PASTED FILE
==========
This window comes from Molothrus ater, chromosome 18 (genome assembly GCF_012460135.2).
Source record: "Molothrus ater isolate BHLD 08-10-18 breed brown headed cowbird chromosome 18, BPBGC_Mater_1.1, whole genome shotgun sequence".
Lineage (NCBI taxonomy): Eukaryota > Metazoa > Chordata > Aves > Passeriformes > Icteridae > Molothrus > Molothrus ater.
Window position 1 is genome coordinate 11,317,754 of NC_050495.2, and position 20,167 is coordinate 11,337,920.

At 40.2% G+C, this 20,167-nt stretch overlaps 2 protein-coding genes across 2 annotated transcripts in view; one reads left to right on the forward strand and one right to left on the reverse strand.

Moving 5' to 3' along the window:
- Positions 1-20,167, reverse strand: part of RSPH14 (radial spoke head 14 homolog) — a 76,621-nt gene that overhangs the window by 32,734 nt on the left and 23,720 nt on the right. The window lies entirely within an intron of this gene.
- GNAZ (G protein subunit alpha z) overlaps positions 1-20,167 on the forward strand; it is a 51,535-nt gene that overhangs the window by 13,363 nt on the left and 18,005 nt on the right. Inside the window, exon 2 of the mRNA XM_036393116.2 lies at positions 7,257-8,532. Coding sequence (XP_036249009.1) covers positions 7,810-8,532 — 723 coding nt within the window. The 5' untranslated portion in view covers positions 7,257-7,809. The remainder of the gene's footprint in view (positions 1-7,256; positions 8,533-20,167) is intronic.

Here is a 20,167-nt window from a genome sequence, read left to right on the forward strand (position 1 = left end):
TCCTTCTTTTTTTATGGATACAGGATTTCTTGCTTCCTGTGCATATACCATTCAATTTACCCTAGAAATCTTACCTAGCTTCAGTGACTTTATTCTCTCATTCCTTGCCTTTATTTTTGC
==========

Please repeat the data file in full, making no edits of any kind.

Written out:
This window comes from Molothrus ater, chromosome 18 (genome assembly GCF_012460135.2).
Source record: "Molothrus ater isolate BHLD 08-10-18 breed brown headed cowbird chromosome 18, BPBGC_Mater_1.1, whole genome shotgun sequence".
Lineage (NCBI taxonomy): Eukaryota > Metazoa > Chordata > Aves > Passeriformes > Icteridae > Molothrus > Molothrus ater.
Window position 1 is genome coordinate 11,317,754 of NC_050495.2, and position 20,167 is coordinate 11,337,920.

At 40.2% G+C, this 20,167-nt stretch overlaps 2 protein-coding genes across 2 annotated transcripts in view; one reads left to right on the forward strand and one right to left on the reverse strand.

Moving 5' to 3' along the window:
- Positions 1-20,167, reverse strand: part of RSPH14 (radial spoke head 14 homolog) — a 76,621-nt gene that overhangs the window by 32,734 nt on the left and 23,720 nt on the right. The window lies entirely within an intron of this gene.
- GNAZ (G protein subunit alpha z) overlaps positions 1-20,167 on the forward strand; it is a 51,535-nt gene that overhangs the window by 13,363 nt on the left and 18,005 nt on the right. Inside the window, exon 2 of the mRNA XM_036393116.2 lies at positions 7,257-8,532. Coding sequence (XP_036249009.1) covers positions 7,810-8,532 — 723 coding nt within the window. The 5' untranslated portion in view covers positions 7,257-7,809. The remainder of the gene's footprint in view (positions 1-7,256; positions 8,533-20,167) is intronic.

Here is a 20,167-nt window from a genome sequence, read left to right on the forward strand (position 1 = left end):
TCCTTCTTTTTTTATGGATACAGGATTTCTTGCTTCCTGTGCATATACCATTCAATTTACCCTAGAAATCTTACCTAGCTTCAGTGACTTTATTCTCTCATTCCTTGCCTTTATTTTTGC